States rights will always be a cover for southern states and red states to do what they want regardless of the times. Every hear a lefty Dem in Sacramento make a big case based on the 10th amendment? Nope. Given how cheap and easy it is to buy a state's elections, this is just a way for special interests and rabid minority groups to get what they want locally when they can't get it done nationally. Personally, I am for a complete overhaul of federalism myself. Let's start with the Electoral College and then districting....check this out.

http://www.slate.com..._50_states.html

A vote in Wyoming is the most powerful vote in the nation for POTUS. Go figure.
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cmk's Photo cmk 27 April 2014 - 09:53 AM

The Pauls are on record as being opposed to more government of more types than pretty much any other mainstream politicians. They are far from perfect, but portraying them as "all for intrusive government" is nonsensical.

View PostSinan, on 27 April 2014 - 09:05 AM, said:

States rights will always be a cover for southern states and red states to do what they want regardless of the times. Every hear a lefty Dem in Sacramento make a big case based on the 10th amendment? Nope.

A rather warped (and typically biased) view of reality. Whole categories of left-wing pet social projects and causes have gotten their starts solely on the basis of being able to pass laws at the state level. Do you think gay rights would be where they are today if not for states' rights? Environment protection? Labor laws? Even the abolition of slavery arguably traces back to state action.

ETA: Obamacare, thanks to Romneycare. Impetus for raising the minimum wage. Legalization of marijuana. Women's suffrage began at the state and local level. Etc. etc.
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D. C. Sessions's Photo D. C. Sessions 27 April 2014 - 12:20 PM

View Postcmk, on 27 April 2014 - 09:53 AM, said:

The Pauls are on record as being opposed to more government of more types than pretty much any other mainstream politicians. They are far from perfect, but portraying them as "all for intrusive government" is nonsensical.

They're both on record in favor States' ability to enforce Jim Crow laws. Perhaps you could point us to some kind of government power they oppose?

Don't get me wrong; I'm sure that there are government powers they oppose right on down to the municipal level -- we all have those. But their main focus is on opposition to Federal laws, not because the Government shouldn't have those powers but because the Federal government should be weaker than the States. Which, historically, is a "confederate" position as distinct from a "federalist" position.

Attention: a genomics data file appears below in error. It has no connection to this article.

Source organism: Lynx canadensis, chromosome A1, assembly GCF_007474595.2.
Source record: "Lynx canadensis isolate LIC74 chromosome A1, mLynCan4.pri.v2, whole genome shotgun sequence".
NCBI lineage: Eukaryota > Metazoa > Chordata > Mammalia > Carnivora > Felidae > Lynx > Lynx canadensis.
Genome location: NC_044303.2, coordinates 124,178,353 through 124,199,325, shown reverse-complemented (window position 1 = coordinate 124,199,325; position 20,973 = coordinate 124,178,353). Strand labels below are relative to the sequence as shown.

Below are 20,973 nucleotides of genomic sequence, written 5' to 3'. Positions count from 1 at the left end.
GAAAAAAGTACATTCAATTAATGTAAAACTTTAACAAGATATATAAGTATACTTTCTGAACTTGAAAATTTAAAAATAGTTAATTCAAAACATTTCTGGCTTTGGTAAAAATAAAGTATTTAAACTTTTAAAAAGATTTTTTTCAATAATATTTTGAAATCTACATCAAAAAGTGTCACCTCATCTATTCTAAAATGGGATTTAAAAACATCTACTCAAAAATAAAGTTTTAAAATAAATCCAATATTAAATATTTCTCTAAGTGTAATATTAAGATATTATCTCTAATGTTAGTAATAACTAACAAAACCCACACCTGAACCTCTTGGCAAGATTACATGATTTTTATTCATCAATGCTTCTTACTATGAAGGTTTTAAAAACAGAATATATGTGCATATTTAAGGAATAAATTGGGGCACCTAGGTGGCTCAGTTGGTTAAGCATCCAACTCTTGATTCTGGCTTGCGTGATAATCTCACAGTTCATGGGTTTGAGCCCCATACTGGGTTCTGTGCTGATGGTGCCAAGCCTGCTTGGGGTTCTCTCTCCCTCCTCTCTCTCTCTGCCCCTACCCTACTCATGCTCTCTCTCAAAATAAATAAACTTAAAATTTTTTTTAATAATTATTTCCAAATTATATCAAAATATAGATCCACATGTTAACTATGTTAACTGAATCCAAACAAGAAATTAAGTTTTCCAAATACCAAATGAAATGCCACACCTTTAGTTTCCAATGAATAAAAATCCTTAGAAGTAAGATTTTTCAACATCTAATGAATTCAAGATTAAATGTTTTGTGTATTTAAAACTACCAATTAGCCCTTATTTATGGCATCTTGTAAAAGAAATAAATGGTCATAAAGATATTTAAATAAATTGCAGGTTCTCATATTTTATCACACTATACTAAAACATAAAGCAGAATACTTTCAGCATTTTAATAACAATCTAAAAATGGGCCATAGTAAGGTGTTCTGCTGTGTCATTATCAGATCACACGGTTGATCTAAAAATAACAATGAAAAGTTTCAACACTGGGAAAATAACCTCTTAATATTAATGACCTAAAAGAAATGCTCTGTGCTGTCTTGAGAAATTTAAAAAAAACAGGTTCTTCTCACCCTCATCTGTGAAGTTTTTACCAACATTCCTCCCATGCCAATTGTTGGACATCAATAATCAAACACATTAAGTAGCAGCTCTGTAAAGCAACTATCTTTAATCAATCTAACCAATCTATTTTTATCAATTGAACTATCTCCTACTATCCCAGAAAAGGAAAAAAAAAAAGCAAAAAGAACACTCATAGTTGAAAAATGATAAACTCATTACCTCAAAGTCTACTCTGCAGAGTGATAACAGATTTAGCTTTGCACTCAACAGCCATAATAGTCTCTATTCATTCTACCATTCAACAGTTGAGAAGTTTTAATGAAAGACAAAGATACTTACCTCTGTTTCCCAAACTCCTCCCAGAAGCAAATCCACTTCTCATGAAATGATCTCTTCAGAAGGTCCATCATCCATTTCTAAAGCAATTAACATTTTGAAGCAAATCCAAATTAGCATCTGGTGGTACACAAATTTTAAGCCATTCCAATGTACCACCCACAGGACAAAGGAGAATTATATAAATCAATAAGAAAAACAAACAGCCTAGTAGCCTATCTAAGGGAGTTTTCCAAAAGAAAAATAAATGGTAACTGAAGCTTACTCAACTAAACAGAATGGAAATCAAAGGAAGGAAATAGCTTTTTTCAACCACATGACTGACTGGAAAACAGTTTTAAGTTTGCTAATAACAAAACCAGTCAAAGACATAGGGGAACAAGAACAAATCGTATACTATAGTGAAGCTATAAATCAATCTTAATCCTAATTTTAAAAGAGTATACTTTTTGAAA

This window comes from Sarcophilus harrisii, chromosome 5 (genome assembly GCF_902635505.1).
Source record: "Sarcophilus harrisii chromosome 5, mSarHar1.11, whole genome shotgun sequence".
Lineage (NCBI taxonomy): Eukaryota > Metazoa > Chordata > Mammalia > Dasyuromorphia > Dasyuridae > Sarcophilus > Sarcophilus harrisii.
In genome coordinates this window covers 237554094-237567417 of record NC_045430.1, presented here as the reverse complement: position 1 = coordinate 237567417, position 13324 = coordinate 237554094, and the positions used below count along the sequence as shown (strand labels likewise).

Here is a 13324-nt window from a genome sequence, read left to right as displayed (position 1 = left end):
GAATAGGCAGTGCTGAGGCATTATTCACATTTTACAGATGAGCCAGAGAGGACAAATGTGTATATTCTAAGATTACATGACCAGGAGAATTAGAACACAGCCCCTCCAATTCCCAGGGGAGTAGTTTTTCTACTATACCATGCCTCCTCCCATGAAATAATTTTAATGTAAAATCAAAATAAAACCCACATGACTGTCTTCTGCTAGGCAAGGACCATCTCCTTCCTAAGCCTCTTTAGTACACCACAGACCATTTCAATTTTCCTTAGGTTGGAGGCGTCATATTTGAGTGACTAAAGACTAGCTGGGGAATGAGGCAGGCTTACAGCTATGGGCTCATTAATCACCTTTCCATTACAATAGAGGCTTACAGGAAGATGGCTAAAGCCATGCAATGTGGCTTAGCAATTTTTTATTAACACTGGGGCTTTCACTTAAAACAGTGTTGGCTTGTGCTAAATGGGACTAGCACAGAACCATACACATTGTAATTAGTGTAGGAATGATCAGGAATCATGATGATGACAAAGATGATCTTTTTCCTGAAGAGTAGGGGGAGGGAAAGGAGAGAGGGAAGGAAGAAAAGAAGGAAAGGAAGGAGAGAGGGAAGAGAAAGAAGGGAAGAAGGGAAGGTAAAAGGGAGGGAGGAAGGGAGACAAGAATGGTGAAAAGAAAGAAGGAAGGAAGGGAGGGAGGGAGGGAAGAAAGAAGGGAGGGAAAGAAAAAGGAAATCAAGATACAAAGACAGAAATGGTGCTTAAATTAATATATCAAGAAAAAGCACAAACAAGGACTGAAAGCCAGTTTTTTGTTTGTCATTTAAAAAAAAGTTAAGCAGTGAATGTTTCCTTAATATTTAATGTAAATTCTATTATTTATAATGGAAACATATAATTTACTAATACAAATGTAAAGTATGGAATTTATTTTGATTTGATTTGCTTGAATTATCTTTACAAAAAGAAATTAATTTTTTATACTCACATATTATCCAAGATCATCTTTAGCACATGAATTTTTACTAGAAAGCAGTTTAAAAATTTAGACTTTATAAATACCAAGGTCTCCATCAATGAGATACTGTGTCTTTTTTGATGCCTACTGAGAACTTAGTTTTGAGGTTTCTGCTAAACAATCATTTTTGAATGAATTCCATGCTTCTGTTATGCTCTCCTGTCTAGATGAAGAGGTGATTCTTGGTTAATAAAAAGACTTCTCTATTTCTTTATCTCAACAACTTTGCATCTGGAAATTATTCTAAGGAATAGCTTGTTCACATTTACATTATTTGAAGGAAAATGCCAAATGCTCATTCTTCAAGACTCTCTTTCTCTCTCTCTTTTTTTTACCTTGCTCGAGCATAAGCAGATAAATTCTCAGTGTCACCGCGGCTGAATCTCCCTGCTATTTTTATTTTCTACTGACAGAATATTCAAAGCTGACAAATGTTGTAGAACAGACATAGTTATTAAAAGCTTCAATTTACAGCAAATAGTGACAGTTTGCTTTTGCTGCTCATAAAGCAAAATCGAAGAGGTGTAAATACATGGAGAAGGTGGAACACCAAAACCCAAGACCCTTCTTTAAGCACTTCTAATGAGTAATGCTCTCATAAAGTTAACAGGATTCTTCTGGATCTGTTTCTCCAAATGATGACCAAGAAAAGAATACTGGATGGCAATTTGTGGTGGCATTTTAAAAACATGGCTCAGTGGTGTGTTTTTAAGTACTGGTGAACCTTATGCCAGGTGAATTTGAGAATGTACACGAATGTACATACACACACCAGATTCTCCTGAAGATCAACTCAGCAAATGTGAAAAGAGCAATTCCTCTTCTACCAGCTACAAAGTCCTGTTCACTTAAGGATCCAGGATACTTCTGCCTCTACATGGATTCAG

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cmk's Photo cmk 27 April 2014 - 12:25 PM

Come on, DC. The Pauls' positions are well-documented all over the place.

As just one example off the top of my head, did Rand Paul not lead a filibuster over the use of aerial drones against Americans?

If you really care about this topic, as opposed to just taking pot shots at the Pauls/libertarianism, you can quite easily find all this information.

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Paul opposes the USA PATRIOT Act, including warrantless searches and breach of individual privacy.[13] He has also proposed that the TSA be eliminated[14] and opposes the extrajudicial killing of American citizens in the United States who are terrorism suspects.[15] He did however express support for domestic use of armed drones for law enforcement to use.[16]
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AnBr's Photo AnBr 27 April 2014 - 01:10 PM

View Postcmk, on 27 April 2014 - 09:53 AM, said:

The Pauls are on record as being opposed to more government of more types than pretty much any other mainstream politicians. They are far from perfect, but portraying them as "all for intrusive government" is nonsensical.

I'll agree with you that the Pauls, at least Ron are more Libertarian than the baggers, but I do not see them as purely Libertarian.

View Postcmk, on 27 April 2014 - 09:53 AM, said:

A rather warped (and typically biased) view of reality. Whole categories of left-wing pet social projects and causes have gotten their starts solely on the basis of being able to pass laws at the state level. Do you think gay rights would be where they are today if not for states' rights? Environment protection? Labor laws? Even the abolition of slavery arguably traces back to state action.

ETA: Obamacare, thanks to Romneycare. Impetus for raising the minimum wage. Legalization of marijuana. Women's suffrage began at the state and local level. Etc. etc.

There is a difference between implementing something new at a local/state level and using the 10th as justification for nullification to try to undo federal law..